The second album from the post-Layne Staley incarnation of Alice In Chains. Rocks Off never listened to the first, 2009's Black Gives Way to Blue. All the best to the band and their new singer, but we just couldn't do it. Sorry. And even if Layne Staley were still alive, would we be excited enough about a new Alice in Chains album to put it in the Top 10? For the answer to that question, please see the Pearl Jam entry.
Will it be any good? Don't know. Not something we can bring ourselves to get into, good or not.
Will it actually come out? We would have bet that the 2009 album wouldn't happen, but it did, so this one probably will, too.
In case you hadn't picked up the pattern already: This is not a list that gives any semblance of a shit about new, exciting music. Sure, Tool are a great band, and yes, it's been a good long while since we had new material from them, but for Christ's sake, does anyone involved with the making of this list listen to any bands that were formed in the last ten years?
Will it be any good? Maybe, but yet again we have a band whose prime is past in this depressing Top 10 list. Unless you really believe that whatever we hear on this album might be as good as or better than Undertow, in which case, may the forces of good forever protect your gentle, optimistic soul. This is sad, Loudwire, fucking SAD.
Will it actually come out? Who even knows with Maynard?
2. Black Sabbath
Previous entry's ranting aside: We admit we are very curious about this one. Sure, the last album by a band called "Black Sabbath" came out in 1995, but this is the first featuring most of the original lineup since 1978. Yes, Ozzy, Tony and Geezer are all back, missing only drummer Bill Ward, who couldn't reach an agreement in contract negotiations. Really, Bill?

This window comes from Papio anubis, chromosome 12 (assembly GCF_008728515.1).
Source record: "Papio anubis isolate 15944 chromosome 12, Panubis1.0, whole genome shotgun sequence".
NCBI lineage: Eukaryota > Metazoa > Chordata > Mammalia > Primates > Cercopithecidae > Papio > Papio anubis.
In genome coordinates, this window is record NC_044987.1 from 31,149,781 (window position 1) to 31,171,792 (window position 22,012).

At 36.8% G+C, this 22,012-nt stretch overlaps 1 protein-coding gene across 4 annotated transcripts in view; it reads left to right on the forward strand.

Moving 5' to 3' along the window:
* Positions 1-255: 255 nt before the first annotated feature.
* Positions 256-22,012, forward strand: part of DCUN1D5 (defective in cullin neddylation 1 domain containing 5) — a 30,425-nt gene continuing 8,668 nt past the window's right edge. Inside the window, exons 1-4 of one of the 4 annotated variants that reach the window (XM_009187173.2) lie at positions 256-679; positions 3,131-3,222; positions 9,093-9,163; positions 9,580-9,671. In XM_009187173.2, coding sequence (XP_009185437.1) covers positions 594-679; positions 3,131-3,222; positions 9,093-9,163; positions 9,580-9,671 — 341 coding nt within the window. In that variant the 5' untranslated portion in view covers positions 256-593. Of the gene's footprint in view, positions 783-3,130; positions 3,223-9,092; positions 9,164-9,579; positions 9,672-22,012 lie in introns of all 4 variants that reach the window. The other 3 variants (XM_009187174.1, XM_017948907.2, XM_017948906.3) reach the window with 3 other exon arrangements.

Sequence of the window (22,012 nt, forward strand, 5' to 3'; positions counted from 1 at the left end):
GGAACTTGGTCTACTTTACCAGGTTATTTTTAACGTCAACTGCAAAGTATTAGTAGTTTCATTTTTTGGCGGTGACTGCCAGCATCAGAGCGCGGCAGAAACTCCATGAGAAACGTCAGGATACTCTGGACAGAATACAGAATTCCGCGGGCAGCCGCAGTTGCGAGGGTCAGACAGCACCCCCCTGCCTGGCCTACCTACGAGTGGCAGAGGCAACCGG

Tony Iommi recorded some of the music that will be on this album while undergoing chemotherapy, but you just couldn't iron out the fine points of the contract, huh? Anyway, unlike the new Judas Priest album, we actually have a reason to care with this one.
Will it be any good? Well...the last album they did together, Never Say Die!, was not very good. But they have had a while to fine-tune, so we'll give it a fair listen.
Will it actually come out? Seems like they're pretty serious about it. Everybody but Bill, that is. John Seaborn Gray
We Want the Airwaves!
KACC Is Houston's Last Great FM Rock Hope
Like a wound that never truly heals, the sorry state of commercial rock radio around here continues to be a sore point for many Houstonians. Not a day goes by that several people don't search for 103.7 FM on the Houston Press Web site — almost two months after the station changed formats from Adult Alternative to Christian rock.
Just last week, a post to the Reddit's Houston subgroup called "Why does Houston radio suck?" drew almost 200 comments. With today's vastly improved mobile and wireless technology, people seem to be abandoning terrestrial radio in general in favor of satellite radio, custom streaming apps like Pandora and Internet stations like the recently revamped Rock 101.
But there is one FM station in the area that is "Texas Loud, Texas Proud" — it just happens to be a low-power station on the campus of Alvin Community College, staffed almost entirely by students at the two-year school. That would be 89.7 FM KACC, the "Gulf Coast Rocker," and it's not going anywhere.
Longtime KACC Station Manager Mark Moss is in a better position than most to know that Houston has a rock-radio audience that feels its needs aren't being met. He's doing everything short of sending up signal flares to remind people that KACC is there. Somehow a lot of them find out anyway.
"All the radio stations are rated by Arbitron, and for years we didn't even show up on the scale," Moss says. "And now we are. It's a small share, but nonetheless it's still the fact that we're there. If you start looking, we're actually rated better than other stations that are much higher-power than us."